by Emile de Laveley (1812)

Chapter I—The Question at Issue.

IN the 18th century people held long and lively discussions on the subject of Luxury. To-day we do not discuss it so frequently; we are content with indulging in it to excess.

Is luxury useful? This is the question we need to decide. I have read somewhere, no matter where, a saying which seems to me exactly to sum up the discussion. A financier and an economist of the last century held entirely different opinions on this subject.

“I maintain, for my part,” said the financier, “that it is luxury which upholds States.” “Yes,” replied the economist, “just as the executioner’s rope upholds the hanged man.” I agree with the economist. The philosophers of old times and the fathers of the Church alike condemned luxury in the strongest terms, and they were right in so doing. It is pernicious to the individual, and fatal to society. Primitive Christianity reproved it in the name of charity and of humility; political economy condemns it in the name of utility, and right in the name of equity.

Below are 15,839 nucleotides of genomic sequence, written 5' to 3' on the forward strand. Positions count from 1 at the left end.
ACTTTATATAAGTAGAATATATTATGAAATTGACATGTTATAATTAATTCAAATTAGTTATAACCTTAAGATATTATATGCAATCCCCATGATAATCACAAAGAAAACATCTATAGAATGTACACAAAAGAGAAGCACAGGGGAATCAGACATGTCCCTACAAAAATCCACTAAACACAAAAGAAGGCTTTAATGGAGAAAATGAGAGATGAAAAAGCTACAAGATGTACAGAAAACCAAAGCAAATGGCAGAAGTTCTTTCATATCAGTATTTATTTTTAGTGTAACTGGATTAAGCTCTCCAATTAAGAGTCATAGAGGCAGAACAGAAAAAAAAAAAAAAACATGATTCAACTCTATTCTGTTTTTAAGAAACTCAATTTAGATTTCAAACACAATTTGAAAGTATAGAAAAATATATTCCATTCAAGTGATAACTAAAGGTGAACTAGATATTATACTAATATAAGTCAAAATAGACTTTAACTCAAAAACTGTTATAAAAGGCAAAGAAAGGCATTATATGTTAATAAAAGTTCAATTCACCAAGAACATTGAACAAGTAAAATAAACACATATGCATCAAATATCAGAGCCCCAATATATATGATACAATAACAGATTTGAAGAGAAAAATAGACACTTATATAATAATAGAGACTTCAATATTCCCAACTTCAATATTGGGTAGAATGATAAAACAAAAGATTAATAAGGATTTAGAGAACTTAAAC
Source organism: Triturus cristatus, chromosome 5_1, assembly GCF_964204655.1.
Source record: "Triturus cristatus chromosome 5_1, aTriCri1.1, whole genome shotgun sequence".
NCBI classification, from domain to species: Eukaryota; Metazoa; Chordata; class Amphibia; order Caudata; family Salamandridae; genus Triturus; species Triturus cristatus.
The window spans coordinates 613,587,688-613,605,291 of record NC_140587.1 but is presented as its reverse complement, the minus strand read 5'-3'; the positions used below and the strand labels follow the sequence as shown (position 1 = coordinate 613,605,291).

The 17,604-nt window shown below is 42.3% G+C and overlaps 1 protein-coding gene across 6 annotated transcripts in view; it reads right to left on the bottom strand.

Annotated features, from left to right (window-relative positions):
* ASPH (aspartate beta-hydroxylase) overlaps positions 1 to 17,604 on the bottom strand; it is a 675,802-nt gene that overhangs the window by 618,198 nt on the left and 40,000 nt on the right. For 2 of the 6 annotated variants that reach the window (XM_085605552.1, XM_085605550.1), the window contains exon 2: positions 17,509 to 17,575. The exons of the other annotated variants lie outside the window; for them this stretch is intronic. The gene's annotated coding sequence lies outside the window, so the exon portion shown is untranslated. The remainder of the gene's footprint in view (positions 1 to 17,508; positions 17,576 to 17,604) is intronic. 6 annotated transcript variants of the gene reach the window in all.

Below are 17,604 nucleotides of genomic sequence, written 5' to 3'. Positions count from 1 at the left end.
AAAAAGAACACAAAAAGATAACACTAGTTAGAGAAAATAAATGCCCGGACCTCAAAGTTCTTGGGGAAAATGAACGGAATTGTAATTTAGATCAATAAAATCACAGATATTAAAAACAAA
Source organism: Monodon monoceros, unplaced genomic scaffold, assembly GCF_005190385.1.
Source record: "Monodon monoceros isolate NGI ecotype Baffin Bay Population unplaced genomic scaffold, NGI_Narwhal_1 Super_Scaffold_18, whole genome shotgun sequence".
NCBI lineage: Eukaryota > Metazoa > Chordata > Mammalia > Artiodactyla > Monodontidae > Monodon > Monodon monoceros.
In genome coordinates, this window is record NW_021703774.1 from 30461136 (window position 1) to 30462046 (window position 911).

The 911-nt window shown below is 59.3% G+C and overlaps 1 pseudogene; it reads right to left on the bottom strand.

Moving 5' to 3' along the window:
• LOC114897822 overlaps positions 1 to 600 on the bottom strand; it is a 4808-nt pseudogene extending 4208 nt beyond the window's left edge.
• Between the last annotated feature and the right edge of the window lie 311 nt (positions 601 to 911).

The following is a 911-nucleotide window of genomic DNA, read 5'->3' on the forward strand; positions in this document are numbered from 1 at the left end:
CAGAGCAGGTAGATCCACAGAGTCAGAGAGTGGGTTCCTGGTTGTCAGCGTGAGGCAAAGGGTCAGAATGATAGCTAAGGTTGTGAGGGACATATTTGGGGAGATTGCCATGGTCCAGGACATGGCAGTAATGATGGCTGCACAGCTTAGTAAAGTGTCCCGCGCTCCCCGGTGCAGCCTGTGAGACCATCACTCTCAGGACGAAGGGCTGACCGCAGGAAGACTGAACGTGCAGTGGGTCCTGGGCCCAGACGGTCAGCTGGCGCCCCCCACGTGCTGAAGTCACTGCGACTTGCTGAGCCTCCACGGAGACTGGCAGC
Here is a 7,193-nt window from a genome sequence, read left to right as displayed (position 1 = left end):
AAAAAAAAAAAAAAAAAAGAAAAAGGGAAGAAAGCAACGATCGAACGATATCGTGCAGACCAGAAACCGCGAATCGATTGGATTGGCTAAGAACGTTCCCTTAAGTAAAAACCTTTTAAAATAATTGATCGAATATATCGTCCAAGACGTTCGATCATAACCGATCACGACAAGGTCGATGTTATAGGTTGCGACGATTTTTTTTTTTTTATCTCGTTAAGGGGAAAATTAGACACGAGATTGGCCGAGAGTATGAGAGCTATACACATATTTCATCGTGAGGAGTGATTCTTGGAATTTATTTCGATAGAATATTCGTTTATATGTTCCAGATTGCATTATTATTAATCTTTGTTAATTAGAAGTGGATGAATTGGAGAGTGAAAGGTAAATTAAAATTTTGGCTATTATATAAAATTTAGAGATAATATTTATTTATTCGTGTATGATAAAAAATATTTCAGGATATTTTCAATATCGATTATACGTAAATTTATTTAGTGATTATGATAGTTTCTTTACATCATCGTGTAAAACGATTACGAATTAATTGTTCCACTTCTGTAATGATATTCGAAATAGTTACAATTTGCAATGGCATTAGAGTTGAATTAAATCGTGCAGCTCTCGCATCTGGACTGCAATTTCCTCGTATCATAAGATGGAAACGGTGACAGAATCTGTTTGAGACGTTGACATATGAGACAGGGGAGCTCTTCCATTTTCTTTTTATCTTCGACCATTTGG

– Chapter I—The Question at Issue.
– Chapter II—What Is Luxury?
– Chapter III—Sentiments Which give rise to Luxury
– Chapter IV—Luxury is Unjustifiable.
– Chapter V—Is Luxury Any Evidence or Cause of Moral Development?
– Chapter VI—Is Luxury Necessary for the sake of Keeping Machinery Employed?
– Chapter VII—Three Aspects of the Question of Luxury.
– Chapter VIII—Luxury and the Ideal Life.
– Chapter IX—Luxury in Relation to the Prosperity of Nations.
– Chapter X—Luxury and Justice.
– Chapter XI—State Luxury.
– Chapter XII—Luxury as Connected with Different Forms of Government.

– Chapter I—Political Economy as Related to other Branches of Social Science.
– Chapter II—Political Economy As Related To Morality.
– Chapter III—Political Economy as Related to Law.
– Chapter IV—Political Economy as Belated to History.

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